McDonald's Nominated for Seafood Champion Award

filet o fish photo

Photo credit: Jon Yang

It's easy to forget that McDonald's, famous for its Big Macs and french fries, is also in the fish business. But indeed, McDonald's purchases more than 18,000 metric tons, or 43.2 million pounds, of fish a year for its popular Filet-O-Fish sandwiches. Filet-O-Fish is made with pollock, a whitefish that lives in the cold waters off the coasts of Alaska and eastern Russia. The Marine Stewardship Council has certified U.S. Bering Sea/Aleutian Islands and the Gulf of Alaska pollock fisheries as models for sustainable fisheries management, but many retailers and foodservice operators still use whitefish from other fisheries that are less sustainable and traceable.In 2001, Gary Johnson, McDonald's senior director of worldwide supply chain management, saw that McDonald's might run up against limitations in the supply of whitefish in the future. So he invited whitefish suppliers to join a Global Fish Forum to assess worldwide whitefish resources. Since convening the forum, McDonald's has shifted purchases away from less sustainable sources to more sustainable Alaska pollock. He also also helped develop a sustainability standard for McDonald's fish sourcing, and has worked with several key whitefish fisheries to reduce illegal fishing. In 2007, more than 91% of all McDonald’s fish originated from fisheries with an MSC stock status of green or yellow.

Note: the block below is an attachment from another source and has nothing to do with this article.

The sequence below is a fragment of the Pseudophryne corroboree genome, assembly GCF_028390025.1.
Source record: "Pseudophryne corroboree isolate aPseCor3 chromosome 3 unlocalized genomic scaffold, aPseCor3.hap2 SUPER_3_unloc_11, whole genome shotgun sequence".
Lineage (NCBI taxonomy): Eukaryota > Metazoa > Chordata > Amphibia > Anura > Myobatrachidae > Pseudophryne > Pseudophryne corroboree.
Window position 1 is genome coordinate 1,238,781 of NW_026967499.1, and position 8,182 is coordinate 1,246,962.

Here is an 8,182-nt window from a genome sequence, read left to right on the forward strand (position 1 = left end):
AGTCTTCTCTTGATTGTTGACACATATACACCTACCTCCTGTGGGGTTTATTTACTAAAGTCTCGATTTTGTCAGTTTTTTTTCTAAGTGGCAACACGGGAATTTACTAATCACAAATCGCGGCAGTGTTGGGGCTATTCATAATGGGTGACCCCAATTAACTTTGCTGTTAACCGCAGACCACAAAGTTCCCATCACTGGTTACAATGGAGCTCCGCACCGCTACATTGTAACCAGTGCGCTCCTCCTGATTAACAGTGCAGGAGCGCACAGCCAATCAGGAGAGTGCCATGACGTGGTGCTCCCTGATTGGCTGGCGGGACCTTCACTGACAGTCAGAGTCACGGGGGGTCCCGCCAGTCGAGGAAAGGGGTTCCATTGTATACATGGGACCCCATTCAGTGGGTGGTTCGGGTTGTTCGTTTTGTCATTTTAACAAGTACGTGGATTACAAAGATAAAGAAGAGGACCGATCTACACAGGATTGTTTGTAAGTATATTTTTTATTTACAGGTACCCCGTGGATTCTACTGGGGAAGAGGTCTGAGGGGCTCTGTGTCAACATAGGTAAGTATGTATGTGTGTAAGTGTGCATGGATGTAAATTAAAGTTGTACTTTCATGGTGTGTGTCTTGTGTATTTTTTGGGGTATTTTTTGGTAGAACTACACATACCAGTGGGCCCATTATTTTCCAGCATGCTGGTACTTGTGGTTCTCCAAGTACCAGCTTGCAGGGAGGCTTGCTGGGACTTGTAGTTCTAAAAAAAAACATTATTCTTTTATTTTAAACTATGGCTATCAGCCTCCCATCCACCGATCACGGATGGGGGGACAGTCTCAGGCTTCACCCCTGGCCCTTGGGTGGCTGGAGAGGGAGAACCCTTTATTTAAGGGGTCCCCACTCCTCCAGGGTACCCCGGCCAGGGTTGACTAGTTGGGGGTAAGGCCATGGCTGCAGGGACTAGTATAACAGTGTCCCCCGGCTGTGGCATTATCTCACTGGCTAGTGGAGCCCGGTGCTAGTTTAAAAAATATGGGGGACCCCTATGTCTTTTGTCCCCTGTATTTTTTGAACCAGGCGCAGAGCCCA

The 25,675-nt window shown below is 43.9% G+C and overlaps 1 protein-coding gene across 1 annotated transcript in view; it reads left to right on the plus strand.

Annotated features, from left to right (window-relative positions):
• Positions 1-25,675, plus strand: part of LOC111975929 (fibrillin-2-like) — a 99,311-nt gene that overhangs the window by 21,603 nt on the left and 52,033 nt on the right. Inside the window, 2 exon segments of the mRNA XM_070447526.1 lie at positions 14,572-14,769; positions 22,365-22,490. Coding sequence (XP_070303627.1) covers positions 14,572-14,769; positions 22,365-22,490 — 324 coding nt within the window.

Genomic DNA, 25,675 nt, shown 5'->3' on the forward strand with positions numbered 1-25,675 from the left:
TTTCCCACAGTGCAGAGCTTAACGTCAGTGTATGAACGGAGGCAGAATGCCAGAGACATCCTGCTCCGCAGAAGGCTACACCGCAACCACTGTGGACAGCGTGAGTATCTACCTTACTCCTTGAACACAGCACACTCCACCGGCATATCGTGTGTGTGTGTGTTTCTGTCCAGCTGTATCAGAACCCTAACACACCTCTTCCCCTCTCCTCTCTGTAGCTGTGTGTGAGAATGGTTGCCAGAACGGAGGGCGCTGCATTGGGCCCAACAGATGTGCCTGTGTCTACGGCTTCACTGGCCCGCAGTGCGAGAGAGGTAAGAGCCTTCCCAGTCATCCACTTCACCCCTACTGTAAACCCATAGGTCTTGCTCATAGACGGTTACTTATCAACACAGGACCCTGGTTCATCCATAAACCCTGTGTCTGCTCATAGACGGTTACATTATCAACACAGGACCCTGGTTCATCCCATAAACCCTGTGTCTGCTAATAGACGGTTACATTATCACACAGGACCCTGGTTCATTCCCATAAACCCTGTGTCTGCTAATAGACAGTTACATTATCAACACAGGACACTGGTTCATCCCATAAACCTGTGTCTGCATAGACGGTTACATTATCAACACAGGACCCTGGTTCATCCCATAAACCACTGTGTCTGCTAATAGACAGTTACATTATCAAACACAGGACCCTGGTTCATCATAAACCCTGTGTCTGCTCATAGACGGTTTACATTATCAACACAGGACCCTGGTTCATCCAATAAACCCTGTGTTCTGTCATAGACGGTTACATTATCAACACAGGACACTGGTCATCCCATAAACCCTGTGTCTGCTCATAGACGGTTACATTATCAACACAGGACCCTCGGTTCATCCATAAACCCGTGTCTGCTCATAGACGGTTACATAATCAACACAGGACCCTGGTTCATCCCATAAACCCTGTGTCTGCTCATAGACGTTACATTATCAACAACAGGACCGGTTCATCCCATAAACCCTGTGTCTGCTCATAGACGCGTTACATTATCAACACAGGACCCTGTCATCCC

This week, Johnson was recognized at the Seafood Summit, an annual event hosted by the Seafood Choices Alliance held this year in San Diego. He and nine other individuals and organizations are finalists for the 2009 Seafood Champion award.

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